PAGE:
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A rule of conduct or procedure established by custom, agreement, or authority. The body of rules and principles governing the affairs of a community and enforced by a political authority; a legal system: international law. The condition of social order and justice created by adherence to such a system: a breakdown of law and civilized behavior. A set of rules or principles dealing with a specific area of a legal system: tax law; criminal law. A piece of enacted legislation. What is Law?


Geography is the study of the locational and spatial variation in both
physical and human phenomena on Earth. The word derives from the Greek words
h� g� ("the Earth") and graphein ("to write").

Geography is also the title of various historical books on this subject,
notably the Geographia by Klaudios Ptolemaios (2nd century).

Geography is much more than cartography, the study of maps. It not only
investigates what is where on the Earth, but also why it's there and not
somewhere else, sometimes referred to as "location in space". It studies
this whether the cause is natural or human. It also studies the consequences
of those differences.

History of Geography

The Greeks are the first known culture to actively explore geography as a
science and philosophy, with major contributors including Thales of Miletus,
Herodotus, Eratosthenes, Hipparchus, Aristotle, Dicaearchus of Messana,
Strabo, and Ptolemy. Mapping by the Romans as they explored new lands added
new techniques.

During the Middle Ages, Arabs such as Idrisi, Ibn Battuta, and Ibn Khaldun
built on and maintained the Greek and Roman learnings. Following the
journeys of Marco Polo, interest in geography spread throughout Europe.
During the Renaissance and into the 16th and 17th centuries the great
voyages of exploration revived a desire for solid theoretical foundations
and accurate detail. The Geographia Generalis by Bernhardus Varenius and
Gerardus Mercator's world map are prime examples.

By the 18th century, geography had become recognized as a discrete
discipline and became part of a typical university curriculum. Over the past
two centuries the quantity of knowledge and the number of tools has
exploded. There are strong links between geography and the sciences of
geology and botany.


Spatial interrelationships are key to this synoptic science, and it uses
maps as a key tool. Classical cartography has been joined by the more modern
approach to geographical analysis, computer-based geographic information
systems (GIS).

Geographers use four interrelated approaches:

   * Systematic - Groups geographical knowledge into categories that can be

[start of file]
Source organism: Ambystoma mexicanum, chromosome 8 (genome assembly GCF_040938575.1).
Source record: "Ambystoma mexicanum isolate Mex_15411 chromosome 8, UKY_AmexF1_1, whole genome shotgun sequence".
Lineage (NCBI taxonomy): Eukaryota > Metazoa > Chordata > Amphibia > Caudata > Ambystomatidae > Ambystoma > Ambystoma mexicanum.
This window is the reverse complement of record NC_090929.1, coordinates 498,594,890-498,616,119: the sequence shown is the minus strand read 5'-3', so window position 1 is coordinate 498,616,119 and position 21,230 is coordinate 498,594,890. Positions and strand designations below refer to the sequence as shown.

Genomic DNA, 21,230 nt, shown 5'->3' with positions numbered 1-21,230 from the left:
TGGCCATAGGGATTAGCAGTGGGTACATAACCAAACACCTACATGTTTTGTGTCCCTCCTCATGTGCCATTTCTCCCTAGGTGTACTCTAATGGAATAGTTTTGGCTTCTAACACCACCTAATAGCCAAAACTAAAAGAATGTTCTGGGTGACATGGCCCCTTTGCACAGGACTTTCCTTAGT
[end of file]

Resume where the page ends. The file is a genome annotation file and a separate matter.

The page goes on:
explored globally
   * Regional - Examines systematic relationships between categories for a
     specific region or location on the planet.

   * Descriptive - Simply specifies the locations of features and
   * Analytical - Asks why we find features and populations in a specific
     geographic area.


Physical geography

This branch focuses on Geography as an Earth science, making use of biology
to understand global flora and fauna patterns, and mathematics and physics
to understand the motion of the earth and relationship with other bodies in
the solar system. It also covers mapmaking and navigation, and includes
environmental geography.

Human geography

The human, or political/cultural, branch of geography - also called
anthropogeography focuses on the social science, non-physical aspects of the
way the world is arranged. It examines how humans adapt themselves to the
land and to other people, and in macroscopic transformations they enact on
the world. It can be divided into the following broad categories: economic
geography, political geography (including geopolitics), social geography
(including urban geography), feminist geography , environmentalism,
cartography, and military geography.

Historical geography

This branch seeks to determine how cultural features of the multifarious
societies across the planet evolved and came into being. Study of the
landscape is one of many key foci in this field - much can be deduced about
earlier societies from their impact on their local environment and surroundings.

Related Fields

Urban and Regional Planning

Urban planning and regional planning use the science of geography to assist
in determining how to develop (or not develop) the land to meet particular
criteria, such as safety, beauty, economic opportunities, the preservation
of the built or natural heritage, etcetera. The planning of towns, cities
and rural areas may be seen as applied geography although it also draws
heavily upon the arts, the sciences and lessons of history. Some of the
issues facing planning are considered briefly under the headings of rural
exodus, urban exodus and Smart Growth.

Regional Science

In the 1950s the regional science movement arose, led by Walter Isard to
provide a more quantitative and analytical base to geographical questions,
in contrast to the more qualitative tendencies of traditional geography
programs. Regional Science comprises the body of knowledge in which the
spatial dimension plays a fundamental role, such as regional economics,
resource management, location theory, urban and regional planning,
transportation and communication, human geography, population distribution
and environmental quality.
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